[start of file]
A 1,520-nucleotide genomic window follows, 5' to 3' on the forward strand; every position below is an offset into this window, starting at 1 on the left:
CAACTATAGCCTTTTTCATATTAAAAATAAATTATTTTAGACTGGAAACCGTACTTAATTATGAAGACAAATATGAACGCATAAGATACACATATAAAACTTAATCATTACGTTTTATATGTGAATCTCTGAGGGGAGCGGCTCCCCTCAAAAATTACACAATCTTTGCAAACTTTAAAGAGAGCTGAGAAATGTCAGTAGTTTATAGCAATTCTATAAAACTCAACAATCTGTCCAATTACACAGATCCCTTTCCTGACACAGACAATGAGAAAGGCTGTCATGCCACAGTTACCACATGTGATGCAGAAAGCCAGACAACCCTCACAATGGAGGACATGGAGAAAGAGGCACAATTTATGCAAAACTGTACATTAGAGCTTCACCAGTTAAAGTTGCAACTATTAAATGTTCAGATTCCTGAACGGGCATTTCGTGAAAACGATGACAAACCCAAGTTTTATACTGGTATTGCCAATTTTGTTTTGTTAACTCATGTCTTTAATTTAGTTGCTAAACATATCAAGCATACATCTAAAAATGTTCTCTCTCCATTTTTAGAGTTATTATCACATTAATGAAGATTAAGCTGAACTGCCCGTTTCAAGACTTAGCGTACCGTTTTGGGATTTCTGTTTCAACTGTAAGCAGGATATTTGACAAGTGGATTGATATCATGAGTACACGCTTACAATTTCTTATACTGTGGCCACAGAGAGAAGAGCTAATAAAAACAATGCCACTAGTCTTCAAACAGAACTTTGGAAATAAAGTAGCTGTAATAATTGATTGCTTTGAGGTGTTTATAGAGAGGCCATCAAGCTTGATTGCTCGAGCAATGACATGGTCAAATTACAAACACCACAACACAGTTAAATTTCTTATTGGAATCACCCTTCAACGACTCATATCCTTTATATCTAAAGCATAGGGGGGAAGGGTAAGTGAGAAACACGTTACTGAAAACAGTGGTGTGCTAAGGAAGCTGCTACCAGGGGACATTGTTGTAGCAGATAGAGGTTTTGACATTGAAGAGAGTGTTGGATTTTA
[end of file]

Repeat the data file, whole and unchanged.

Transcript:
A 1,520-nucleotide genomic window follows, 5' to 3' on the forward strand; every position below is an offset into this window, starting at 1 on the left:
CAACTATAGCCTTTTTCATATTAAAAATAAATTATTTTAGACTGGAAACCGTACTTAATTATGAAGACAAATATGAACGCATAAGATACACATATAAAACTTAATCATTACGTTTTATATGTGAATCTCTGAGGGGAGCGGCTCCCCTCAAAAATTACACAATCTTTGCAAACTTTAAAGAGAGCTGAGAAATGTCAGTAGTTTATAGCAATTCTATAAAACTCAACAATCTGTCCAATTACACAGATCCCTTTCCTGACACAGACAATGAGAAAGGCTGTCATGCCACAGTTACCACATGTGATGCAGAAAGCCAGACAACCCTCACAATGGAGGACATGGAGAAAGAGGCACAATTTATGCAAAACTGTACATTAGAGCTTCACCAGTTAAAGTTGCAACTATTAAATGTTCAGATTCCTGAACGGGCATTTCGTGAAAACGATGACAAACCCAAGTTTTATACTGGTATTGCCAATTTTGTTTTGTTAACTCATGTCTTTAATTTAGTTGCTAAACATATCAAGCATACATCTAAAAATGTTCTCTCTCCATTTTTAGAGTTATTATCACATTAATGAAGATTAAGCTGAACTGCCCGTTTCAAGACTTAGCGTACCGTTTTGGGATTTCTGTTTCAACTGTAAGCAGGATATTTGACAAGTGGATTGATATCATGAGTACACGCTTACAATTTCTTATACTGTGGCCACAGAGAGAAGAGCTAATAAAAACAATGCCACTAGTCTTCAAACAGAACTTTGGAAATAAAGTAGCTGTAATAATTGATTGCTTTGAGGTGTTTATAGAGAGGCCATCAAGCTTGATTGCTCGAGCAATGACATGGTCAAATTACAAACACCACAACACAGTTAAATTTCTTATTGGAATCACCCTTCAACGACTCATATCCTTTATATCTAAAGCATAGGGGGGAAGGGTAAGTGAGAAACACGTTACTGAAAACAGTGGTGTGCTAAGGAAGCTGCTACCAGGGGACATTGTTGTAGCAGATAGAGGTTTTGACATTGAAGAGAGTGTTGGATTTTA